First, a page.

Several new forms of media have come to be associated with the catch phrase of ‘Web 2.0’. There are wikis, blogs, varying video usage and also podcasts and vidcasts. While these are all viable avenues for communicating a brand message, podcasts and vidcasts are growing rapidly in adoption rates due to the underlying principle of this media vehicle: convenience.
Both podcasts and vidcasts are designed to be taken with the viewer and experienced on the go. Users appreciate this due to the growing number of responsibilities of departments and individuals, which leaves less time for examining and experiencing new products or services. Messages can be communicated clearly and quickly so that the user can get a quick snapshot of whatever it is you are communicating.
While podcasts and vidcasts still have a good amount of room to grow, the advancements in technology and technology adoption are allowing for broader audiences to be reached. What was previously only viewable on a portable media player can now be seen on cell phones, ultra-portable laptops or even streamed through gaming consoles. The possibilities for message delivery have grown immensely, with development continuing in these type of applications at an astounding pace.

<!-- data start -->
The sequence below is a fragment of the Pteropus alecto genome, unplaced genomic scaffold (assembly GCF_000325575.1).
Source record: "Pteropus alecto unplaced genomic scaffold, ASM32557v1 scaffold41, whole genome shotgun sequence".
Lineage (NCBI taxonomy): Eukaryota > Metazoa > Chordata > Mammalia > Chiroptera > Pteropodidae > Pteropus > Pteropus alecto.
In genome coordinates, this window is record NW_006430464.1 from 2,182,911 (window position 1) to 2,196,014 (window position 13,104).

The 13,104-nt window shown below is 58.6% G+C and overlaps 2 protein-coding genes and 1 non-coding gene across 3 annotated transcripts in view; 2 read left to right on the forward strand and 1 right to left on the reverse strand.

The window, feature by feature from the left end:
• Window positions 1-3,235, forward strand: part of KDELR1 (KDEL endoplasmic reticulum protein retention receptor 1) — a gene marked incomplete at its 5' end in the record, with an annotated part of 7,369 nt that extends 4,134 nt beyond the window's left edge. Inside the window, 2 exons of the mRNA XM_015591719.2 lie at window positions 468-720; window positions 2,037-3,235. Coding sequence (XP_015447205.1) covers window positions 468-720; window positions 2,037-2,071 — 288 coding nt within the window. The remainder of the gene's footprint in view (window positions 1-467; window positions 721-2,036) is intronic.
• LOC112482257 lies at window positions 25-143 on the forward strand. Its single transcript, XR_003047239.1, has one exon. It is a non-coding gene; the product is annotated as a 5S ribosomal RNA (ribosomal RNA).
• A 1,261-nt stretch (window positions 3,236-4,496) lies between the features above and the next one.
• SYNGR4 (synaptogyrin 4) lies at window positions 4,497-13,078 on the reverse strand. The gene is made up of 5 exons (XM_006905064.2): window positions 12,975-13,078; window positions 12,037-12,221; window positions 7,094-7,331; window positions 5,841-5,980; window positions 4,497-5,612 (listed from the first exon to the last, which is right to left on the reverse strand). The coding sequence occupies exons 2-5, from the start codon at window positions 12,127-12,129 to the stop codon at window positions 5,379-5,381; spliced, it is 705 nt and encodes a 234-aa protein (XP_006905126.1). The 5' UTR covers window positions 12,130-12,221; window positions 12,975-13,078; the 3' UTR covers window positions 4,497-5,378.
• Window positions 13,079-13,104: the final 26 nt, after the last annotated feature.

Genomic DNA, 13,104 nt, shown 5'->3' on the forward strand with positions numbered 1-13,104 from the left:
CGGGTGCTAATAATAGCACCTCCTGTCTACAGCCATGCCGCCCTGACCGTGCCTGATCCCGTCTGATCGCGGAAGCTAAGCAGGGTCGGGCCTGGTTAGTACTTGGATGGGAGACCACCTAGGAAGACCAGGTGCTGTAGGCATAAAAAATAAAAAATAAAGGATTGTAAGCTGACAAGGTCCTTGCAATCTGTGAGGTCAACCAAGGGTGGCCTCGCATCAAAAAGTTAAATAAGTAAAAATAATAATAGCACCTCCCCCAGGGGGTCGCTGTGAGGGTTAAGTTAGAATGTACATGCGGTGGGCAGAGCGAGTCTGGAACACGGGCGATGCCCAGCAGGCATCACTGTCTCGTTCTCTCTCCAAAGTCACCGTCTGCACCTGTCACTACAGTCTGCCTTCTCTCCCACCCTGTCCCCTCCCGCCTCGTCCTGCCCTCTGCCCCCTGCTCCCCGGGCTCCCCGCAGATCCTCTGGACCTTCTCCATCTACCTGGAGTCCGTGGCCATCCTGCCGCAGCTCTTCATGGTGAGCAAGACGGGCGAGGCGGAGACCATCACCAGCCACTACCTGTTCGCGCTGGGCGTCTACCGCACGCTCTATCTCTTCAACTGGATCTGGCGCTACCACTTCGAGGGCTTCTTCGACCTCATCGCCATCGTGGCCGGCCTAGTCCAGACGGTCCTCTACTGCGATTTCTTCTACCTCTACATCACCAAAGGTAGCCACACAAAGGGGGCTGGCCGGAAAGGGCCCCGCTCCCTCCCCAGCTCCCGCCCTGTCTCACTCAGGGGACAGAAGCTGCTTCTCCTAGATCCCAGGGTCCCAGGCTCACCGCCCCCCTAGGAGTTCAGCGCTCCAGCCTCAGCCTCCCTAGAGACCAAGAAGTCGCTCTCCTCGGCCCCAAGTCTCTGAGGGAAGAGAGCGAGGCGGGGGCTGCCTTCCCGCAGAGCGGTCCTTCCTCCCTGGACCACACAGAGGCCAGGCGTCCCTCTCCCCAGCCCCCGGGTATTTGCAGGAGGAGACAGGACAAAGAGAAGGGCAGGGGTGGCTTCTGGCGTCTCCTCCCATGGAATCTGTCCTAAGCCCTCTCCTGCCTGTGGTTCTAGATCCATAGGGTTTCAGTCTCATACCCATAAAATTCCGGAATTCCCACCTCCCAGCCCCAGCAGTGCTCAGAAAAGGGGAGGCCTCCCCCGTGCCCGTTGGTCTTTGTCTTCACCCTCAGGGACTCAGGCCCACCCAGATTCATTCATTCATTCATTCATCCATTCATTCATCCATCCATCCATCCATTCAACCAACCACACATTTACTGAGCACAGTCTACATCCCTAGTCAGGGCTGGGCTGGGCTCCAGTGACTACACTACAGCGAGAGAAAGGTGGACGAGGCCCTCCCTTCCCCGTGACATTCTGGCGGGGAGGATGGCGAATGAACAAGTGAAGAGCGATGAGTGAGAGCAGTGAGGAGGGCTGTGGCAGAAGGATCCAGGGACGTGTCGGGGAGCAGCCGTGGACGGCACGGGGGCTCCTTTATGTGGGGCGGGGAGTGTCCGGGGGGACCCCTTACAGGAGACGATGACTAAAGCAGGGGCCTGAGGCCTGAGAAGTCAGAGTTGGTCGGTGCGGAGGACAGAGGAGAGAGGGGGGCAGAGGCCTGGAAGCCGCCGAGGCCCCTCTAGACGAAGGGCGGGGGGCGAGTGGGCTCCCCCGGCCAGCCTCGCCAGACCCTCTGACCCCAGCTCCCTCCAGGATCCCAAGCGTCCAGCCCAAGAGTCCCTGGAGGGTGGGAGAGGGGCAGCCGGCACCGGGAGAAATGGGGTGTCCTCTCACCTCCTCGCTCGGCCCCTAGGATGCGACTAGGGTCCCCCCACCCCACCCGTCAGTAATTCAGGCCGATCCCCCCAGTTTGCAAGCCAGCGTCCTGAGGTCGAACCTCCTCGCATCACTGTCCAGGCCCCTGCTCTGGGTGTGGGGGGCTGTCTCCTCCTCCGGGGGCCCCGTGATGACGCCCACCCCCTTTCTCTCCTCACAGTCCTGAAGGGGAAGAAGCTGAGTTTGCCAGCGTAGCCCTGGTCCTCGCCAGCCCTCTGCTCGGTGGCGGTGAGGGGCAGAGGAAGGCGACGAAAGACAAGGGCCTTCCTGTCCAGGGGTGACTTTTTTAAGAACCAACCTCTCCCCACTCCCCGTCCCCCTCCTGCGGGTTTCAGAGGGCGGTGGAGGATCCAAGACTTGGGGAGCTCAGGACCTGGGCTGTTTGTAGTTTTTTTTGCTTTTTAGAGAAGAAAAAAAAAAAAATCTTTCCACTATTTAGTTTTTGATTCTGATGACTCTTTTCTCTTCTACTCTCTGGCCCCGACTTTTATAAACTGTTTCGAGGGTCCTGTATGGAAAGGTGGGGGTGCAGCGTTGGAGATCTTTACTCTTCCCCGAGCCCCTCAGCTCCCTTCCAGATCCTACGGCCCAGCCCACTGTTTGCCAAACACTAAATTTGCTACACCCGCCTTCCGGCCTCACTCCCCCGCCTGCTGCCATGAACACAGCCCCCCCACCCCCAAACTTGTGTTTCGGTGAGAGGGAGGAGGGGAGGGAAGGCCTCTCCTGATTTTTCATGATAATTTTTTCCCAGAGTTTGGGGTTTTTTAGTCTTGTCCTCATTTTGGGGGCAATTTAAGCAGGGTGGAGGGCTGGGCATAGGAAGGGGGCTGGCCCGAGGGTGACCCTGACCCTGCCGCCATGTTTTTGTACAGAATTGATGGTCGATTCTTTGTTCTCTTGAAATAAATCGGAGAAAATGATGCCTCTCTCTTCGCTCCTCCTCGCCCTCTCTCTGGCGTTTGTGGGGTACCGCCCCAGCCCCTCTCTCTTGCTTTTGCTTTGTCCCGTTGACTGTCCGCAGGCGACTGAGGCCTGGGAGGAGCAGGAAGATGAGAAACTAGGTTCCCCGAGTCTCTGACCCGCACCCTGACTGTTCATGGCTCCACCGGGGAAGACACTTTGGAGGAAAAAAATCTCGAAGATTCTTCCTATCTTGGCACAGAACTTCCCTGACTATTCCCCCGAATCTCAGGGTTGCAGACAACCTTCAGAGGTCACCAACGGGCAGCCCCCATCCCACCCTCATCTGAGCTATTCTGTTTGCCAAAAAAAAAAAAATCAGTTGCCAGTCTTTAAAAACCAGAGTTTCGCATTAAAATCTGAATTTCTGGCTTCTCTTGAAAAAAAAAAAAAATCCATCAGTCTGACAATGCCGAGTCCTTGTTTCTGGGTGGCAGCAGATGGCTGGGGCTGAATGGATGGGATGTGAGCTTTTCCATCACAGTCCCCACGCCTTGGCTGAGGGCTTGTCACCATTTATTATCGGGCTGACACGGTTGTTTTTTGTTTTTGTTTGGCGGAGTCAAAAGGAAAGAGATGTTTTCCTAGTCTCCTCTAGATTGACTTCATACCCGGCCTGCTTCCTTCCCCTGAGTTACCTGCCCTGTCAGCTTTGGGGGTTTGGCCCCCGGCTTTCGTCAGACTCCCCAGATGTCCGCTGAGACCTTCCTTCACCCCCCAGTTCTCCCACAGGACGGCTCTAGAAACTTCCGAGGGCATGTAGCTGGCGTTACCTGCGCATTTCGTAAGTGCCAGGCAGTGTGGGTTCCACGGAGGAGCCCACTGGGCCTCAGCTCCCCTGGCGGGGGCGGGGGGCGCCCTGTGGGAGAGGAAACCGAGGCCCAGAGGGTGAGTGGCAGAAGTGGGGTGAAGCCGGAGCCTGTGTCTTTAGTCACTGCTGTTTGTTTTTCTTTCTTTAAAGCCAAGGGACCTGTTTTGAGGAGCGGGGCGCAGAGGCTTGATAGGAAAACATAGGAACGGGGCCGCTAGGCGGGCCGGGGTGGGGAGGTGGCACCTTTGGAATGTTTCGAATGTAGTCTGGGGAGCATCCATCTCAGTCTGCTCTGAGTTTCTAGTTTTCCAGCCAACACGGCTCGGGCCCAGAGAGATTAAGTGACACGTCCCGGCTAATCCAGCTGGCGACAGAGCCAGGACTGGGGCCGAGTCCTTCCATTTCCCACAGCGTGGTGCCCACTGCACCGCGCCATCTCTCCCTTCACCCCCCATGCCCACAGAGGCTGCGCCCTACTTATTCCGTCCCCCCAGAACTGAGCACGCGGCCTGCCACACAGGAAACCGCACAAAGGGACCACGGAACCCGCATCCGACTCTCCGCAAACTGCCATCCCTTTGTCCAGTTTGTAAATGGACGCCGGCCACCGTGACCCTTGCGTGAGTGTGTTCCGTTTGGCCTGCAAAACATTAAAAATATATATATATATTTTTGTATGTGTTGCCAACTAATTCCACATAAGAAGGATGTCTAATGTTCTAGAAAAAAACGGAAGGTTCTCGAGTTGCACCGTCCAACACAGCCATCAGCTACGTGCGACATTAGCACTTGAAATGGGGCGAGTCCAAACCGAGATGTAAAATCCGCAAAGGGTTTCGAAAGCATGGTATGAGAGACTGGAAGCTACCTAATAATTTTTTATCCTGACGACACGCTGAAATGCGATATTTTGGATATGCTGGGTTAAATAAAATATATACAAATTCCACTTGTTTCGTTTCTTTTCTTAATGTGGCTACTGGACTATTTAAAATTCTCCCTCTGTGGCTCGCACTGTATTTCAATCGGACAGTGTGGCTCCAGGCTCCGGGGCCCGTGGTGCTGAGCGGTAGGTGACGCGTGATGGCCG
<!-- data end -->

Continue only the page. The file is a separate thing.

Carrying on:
The overall ease of use and the growing types of delivery for these messages have opened a new stream of contact directly to the consumer. Unlike television commercials, users select the information that they ingest and are willing to be confronted with targeted commercial messaging as long as it is comparable to the rest of the information they are viewing.
The benefit of this type of connection to marketing and sales departments is huge. You are able to reach a much more segmented audience that wants to hear your message. While this may have been rare in the past, Web 2.0 methods and tactics are allowing for higher levels of direct customer interaction than ever before. While the adoption of new technology may not be near the top of the priority list for some companies, it may be time to do some more exploring as to what other possibilities you may be missing out on by not being part of the Web 2.0 movement.